Re: Protect ALR from shrinking (Our View, Nov. 30)
Many towns and cities have developed into a footprint the shape of which causes many logistic inefficiencies. Hospitals, schools, shops as well as offices and industry are often badly connected with residential areas. Time, energy, money and well being are drained by the effort and investments to connect people, goods and services.
Productivity levels are threatened, limiting the ability to compete and nearly always demand increasing tax contributions from residents, landowners and establishments. High infrastructural operations and maintenance costs stress municipal and regional budgets.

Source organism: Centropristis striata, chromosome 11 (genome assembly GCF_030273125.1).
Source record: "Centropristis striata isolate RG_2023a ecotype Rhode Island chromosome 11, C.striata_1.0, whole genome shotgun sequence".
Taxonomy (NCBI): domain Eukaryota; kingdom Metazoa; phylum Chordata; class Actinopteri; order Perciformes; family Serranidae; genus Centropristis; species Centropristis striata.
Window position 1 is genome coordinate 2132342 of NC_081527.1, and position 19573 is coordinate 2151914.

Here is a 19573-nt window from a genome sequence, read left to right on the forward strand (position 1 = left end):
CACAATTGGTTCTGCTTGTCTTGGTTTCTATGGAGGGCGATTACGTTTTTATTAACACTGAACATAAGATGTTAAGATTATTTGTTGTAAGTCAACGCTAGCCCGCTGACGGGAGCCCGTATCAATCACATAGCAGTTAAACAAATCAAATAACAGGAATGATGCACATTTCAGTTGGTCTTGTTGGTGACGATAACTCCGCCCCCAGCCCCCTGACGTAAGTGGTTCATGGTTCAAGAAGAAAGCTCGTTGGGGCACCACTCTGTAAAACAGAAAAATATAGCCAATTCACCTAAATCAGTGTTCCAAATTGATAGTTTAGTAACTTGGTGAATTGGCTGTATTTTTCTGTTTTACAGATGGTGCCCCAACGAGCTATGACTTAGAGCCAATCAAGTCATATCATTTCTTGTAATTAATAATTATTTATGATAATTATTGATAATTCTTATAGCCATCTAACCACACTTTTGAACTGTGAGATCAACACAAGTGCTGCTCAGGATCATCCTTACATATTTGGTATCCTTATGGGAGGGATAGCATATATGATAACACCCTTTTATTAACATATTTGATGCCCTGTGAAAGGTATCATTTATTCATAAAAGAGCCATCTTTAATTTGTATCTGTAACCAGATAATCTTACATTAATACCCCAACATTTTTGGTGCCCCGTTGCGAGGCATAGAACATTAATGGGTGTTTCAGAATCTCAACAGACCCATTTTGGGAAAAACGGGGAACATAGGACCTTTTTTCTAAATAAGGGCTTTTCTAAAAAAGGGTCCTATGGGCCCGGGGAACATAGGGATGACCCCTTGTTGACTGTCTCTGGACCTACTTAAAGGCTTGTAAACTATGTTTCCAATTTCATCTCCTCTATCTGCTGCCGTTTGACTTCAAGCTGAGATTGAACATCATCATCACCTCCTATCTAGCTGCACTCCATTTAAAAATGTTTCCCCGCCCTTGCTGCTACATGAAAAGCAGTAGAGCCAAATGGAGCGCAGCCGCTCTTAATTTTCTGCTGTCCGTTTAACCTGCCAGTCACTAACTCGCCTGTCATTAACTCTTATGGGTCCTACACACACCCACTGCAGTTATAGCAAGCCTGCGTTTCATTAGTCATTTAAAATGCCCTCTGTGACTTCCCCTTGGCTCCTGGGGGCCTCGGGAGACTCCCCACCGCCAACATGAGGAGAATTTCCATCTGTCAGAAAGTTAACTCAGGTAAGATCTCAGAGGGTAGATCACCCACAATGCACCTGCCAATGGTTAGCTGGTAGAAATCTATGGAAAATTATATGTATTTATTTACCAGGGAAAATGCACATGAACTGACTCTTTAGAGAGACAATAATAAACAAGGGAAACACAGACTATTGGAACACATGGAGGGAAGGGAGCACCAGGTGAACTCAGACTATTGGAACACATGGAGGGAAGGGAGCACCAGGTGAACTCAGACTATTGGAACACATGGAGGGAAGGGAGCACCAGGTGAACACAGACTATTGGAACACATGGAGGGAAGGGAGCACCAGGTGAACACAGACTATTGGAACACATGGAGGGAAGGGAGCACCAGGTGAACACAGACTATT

Piecemeal urban development should not be pursued without a long term reference plan (call it a ULR plan) which outlines a general plan for urban development. Not a community development plan which is zoning specific, but a plan based on expectations of growth and measured against above mentioned social and efficiency parameters. Such a plan will afford a structural working relationship between local and regional planners. A plan is needed to facilitate constructive and transparent land use tradeoffs with a better connection between long term and short term planning incentives and objectives.